After many years seeing countless families for therapy, I still find myself repeating an old saying in our sessions together:
The Power of Life and Death is in the Tongue
What does this mean? Exactly what it says!
Let me put it another way. If more people were aware of the power of words to both hurt and heal, I wouldn’t see half the clients I do. That’s because regardless of whether I am seeing a couple, family or even an individual, everyday I see firsthand the destructive power of words.
What sort of words am I talking about? Here’s just a small sample:
- “You’re just like your father/mother!”
- “You can bugger off then and live with your father/mother!”
- “I didn’t sign up for this; you’re a psycho!”
- “You’re fu*king useless!”
- “Every time you’re at a party, you dress like a slut!”
- “Why can’t you be like your brother/sister?”
- “Are you deaf or just stupid?”
- “Can’t you see I’m fu*king busy? Come back later!”
The list is endless. And so is the pain. I often see adults where such words were spoken many years ago, but the deep wounding is still there. I have seen words literally send people to the grave. Sound drastic? Not really. For example, I am well aware of the impact of bullying words on teenagers by their peers, and how this has contributed to the young person taking their life.
Make no mistake: words can wound.
But words can also heal.
Think back to when you felt really understood or soothed by someone’s words. The same ‘gift of words’ can be used for a family. So how do I speak to my family or partner? How do I talk to the teenager who seems to never listen?
Two Mistakes to Avoid in your Family
First, two common mistakes with words in families:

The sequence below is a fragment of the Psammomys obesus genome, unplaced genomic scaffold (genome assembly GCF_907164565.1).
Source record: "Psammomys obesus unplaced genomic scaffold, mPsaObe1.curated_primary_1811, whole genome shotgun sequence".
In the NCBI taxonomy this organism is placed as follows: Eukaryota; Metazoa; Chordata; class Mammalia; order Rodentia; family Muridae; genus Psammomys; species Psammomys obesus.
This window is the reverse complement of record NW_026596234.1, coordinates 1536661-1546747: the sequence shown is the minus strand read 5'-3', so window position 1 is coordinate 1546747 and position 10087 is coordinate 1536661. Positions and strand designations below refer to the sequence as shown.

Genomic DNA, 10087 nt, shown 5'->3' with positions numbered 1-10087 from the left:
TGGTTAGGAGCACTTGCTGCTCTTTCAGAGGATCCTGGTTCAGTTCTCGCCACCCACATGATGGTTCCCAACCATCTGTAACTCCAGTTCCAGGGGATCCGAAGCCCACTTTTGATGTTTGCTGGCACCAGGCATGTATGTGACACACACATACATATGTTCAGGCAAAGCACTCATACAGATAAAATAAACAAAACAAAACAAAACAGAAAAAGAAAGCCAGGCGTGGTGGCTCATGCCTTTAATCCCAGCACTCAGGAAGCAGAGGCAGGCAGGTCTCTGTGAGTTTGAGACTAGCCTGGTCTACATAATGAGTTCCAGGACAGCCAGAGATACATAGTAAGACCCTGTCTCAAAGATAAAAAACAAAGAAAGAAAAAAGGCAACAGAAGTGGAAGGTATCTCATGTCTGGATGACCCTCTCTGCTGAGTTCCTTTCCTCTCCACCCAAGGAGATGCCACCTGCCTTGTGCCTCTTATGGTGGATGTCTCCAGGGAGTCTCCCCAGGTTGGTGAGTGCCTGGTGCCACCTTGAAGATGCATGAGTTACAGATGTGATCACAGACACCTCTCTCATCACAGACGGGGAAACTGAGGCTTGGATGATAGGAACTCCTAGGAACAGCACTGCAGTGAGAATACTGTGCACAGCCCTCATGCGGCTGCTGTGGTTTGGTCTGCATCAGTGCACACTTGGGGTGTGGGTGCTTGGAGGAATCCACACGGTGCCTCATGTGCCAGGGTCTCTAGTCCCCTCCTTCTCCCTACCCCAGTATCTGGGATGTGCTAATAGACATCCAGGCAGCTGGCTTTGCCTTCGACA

Talking More Than Listening – Remember the old saying that we are all given two ears and one mouth? It’s to remind us that we should spend twice as much time listening as talking. This is especially important when communicating with teenagers. However, most family members have things to say, but get frustrated at the lack of opportunity.
Constantly Expressing Negatives – If you find that the only time you communicate with your family is to criticise, there is something wrong, and the way we speak can often result in the very outcome we are trying to avoid. For example, yelling at the kids for not showing respect will simply create more disrespect!
Choosing to use positive rather than negative words can make a big difference. Also, try to praise more and affirm, rather than criticise.
Use Your Words for Good not Evil
So, what are we do? A big area, but here’s just two simple suggestions to start:
Don’t do anything until you’re calm – Try and avoid doing anything until you and your family member are calm. If it’s a young person, you don’t have to respond to them when you are upset, or when your child is upset and in your face. You just don’t. You can choose to say nothing.
When emotions have settled, you can sit down and talk with them. It’s rarely a good idea to bring up a difficult subject or resolve a conflict in the heat of the moment.
Be mindful of your triggers – While we try not to speak until we are calm, sometimes we are caught off guard. We all have certain ‘triggers’ that set us off and we all have different ones. Disrespect will get the blood boiling for one, while dishes in the sink will trigger angry words in another.
We all need to work out what are the ‘pressure points’ that make us emotionally buckle. This can sometimes take time as often we are on auto-pilot and don’t realise what we are saying. Don’t feel guilty if you get sucked in occasionally. It takes time to build new habits of communicating and relating – even in one’s own family.
Relearning words takes hard work and practice, but it will be worth it in the end. With practice, the home can be a much warmer place and less stressed.
Author: Dr David Ward, BSocWk, BA., Grad Dip (Couple Thpy), M.Couns., MPhil., PhD.
Dr David Ward is a psychotherapist with over 20 years’ experience, providing therapy to adults, adolescents, children, couples, and families. As a qualified Family Therapist, he can help a family get those stress levels down and guide the family to be the best it can be.
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